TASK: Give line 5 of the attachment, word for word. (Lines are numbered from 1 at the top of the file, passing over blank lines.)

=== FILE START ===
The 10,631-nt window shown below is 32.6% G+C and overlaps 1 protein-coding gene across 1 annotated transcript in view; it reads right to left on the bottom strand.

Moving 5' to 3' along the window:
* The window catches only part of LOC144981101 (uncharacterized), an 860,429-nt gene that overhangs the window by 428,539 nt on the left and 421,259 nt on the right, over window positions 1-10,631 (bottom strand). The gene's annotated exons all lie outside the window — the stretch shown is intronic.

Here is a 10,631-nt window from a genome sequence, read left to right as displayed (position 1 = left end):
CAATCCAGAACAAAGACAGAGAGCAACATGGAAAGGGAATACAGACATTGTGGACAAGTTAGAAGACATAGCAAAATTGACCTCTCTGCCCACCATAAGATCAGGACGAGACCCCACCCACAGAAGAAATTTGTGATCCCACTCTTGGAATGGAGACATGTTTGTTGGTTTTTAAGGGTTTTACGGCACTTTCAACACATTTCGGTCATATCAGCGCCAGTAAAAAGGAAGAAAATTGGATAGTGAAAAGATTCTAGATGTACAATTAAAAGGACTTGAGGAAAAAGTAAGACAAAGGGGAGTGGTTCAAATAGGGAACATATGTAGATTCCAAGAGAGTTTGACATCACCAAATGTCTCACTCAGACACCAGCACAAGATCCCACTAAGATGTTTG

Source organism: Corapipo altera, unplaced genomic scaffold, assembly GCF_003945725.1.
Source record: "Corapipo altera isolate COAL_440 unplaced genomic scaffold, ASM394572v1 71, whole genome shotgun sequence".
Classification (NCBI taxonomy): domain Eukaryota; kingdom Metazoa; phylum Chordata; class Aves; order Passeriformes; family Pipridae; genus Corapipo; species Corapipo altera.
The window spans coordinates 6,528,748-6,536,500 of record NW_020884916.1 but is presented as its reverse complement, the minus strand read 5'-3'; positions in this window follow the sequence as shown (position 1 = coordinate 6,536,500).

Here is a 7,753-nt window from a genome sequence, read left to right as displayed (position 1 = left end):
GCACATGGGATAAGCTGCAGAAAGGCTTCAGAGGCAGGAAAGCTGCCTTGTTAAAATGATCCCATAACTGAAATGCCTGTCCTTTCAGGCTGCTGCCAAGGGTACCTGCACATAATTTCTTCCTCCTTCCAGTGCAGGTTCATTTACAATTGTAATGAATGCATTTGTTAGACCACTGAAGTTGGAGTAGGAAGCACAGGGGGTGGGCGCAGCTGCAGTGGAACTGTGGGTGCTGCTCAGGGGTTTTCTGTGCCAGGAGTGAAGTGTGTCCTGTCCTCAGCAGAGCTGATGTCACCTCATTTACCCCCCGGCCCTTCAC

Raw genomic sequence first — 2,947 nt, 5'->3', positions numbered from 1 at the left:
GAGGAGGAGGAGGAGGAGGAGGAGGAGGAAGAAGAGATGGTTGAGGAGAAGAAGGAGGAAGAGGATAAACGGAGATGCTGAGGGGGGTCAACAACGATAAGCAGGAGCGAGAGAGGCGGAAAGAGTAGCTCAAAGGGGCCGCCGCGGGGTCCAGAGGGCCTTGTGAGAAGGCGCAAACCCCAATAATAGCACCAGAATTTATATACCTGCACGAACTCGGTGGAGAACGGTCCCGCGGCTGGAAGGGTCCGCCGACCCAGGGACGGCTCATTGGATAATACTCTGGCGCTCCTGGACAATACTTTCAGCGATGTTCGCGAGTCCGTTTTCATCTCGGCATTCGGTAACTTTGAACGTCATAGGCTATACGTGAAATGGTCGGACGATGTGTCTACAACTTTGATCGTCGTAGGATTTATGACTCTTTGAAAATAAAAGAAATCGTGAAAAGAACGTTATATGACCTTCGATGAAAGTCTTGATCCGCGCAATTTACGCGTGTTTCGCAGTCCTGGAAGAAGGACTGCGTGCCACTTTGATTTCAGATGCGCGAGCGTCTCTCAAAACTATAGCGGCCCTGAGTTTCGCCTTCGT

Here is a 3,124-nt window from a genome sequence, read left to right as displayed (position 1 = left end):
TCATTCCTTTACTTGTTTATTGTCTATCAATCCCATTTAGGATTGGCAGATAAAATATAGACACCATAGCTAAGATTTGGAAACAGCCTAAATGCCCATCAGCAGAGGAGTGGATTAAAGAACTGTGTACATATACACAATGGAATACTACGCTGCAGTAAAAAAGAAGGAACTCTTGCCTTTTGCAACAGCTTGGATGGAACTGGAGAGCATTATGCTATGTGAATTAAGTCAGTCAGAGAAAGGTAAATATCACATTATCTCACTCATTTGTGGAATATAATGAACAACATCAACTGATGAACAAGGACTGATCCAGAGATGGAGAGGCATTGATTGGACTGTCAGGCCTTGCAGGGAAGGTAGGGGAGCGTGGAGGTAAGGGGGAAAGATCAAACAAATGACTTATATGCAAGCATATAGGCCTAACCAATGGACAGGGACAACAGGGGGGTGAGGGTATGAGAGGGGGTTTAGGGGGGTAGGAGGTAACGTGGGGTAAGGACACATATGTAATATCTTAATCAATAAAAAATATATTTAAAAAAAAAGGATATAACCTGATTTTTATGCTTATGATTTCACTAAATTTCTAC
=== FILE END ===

CAATCCAGAACAAAGACAGAGAGCAACATGGAAAGGGAATACAGACATTGTGGACAAGTTAGAAGACATAGCAAAATTGACCTCTCTGCCCACCATAAGATCAGGACGAGACCCCACCCACAGAAGAAATTTGTGATCCCACTCTTGGAATGGAGACATGTTTGTTGGTTTTTAAGGGTTTTACGGCACTTTCAACACATTTCGGTCATATCAGCGCCAGTAAAAAGGAAGAAAATTGGATAGTGAAAAGATTCTAGATGTACAATTAAAAGGACTTGAGGAAAAAGTAAGACAAAGGGGAGTGGTTCAAATAGGGAACATATGTAGATTCCAAGAGAGTTTGACATCACCAAATGTCTCACTCAGACACCAGCACAAGATCCCACTAAGATGTTTG